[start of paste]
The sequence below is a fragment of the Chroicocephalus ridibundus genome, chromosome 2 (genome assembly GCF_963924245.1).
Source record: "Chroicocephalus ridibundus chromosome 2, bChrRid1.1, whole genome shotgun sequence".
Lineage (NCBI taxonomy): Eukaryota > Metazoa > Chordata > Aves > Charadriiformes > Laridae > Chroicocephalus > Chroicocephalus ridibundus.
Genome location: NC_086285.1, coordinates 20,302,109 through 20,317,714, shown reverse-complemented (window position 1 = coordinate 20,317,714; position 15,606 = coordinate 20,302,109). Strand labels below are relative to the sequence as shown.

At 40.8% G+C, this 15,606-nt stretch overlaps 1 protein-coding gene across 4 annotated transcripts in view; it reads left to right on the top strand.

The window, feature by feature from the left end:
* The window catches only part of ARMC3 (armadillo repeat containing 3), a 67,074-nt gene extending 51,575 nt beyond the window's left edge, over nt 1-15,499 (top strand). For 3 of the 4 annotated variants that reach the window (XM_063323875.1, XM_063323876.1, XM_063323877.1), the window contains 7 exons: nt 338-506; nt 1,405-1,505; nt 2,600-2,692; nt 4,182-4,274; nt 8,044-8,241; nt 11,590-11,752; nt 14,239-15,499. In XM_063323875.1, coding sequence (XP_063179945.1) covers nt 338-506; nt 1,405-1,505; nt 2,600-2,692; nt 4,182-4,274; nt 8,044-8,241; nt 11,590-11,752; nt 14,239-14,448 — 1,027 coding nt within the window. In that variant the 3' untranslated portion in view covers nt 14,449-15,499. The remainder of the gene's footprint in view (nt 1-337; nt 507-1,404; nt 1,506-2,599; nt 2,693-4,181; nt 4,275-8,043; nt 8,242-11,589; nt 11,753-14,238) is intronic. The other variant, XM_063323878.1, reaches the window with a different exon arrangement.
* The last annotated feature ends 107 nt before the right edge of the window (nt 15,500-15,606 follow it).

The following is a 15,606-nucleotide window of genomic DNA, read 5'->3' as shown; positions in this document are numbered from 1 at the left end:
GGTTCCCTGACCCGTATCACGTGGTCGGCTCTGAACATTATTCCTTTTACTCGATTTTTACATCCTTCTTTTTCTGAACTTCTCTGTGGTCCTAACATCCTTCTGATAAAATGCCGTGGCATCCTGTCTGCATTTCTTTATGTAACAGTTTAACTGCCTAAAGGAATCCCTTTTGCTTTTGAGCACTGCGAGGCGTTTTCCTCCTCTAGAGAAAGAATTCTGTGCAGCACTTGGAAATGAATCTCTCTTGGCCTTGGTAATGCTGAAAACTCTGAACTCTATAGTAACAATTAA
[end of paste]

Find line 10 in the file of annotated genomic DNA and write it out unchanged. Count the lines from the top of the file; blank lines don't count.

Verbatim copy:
GGTTCCCTGACCCGTATCACGTGGTCGGCTCTGAACATTATTCCTTTTACTCGATTTTTACATCCTTCTTTTTCTGAACTTCTCTGTGGTCCTAACATCCTTCTGATAAAATGCCGTGGCATCCTGTCTGCATTTCTTTATGTAACAGTTTAACTGCCTAAAGGAATCCCTTTTGCTTTTGAGCACTGCGAGGCGTTTTCCTCCTCTAGAGAAAGAATTCTGTGCAGCACTTGGAAATGAATCTCTCTTGGCCTTGGTAATGCTGAAAACTCTGAACTCTATAGTAACAATTAA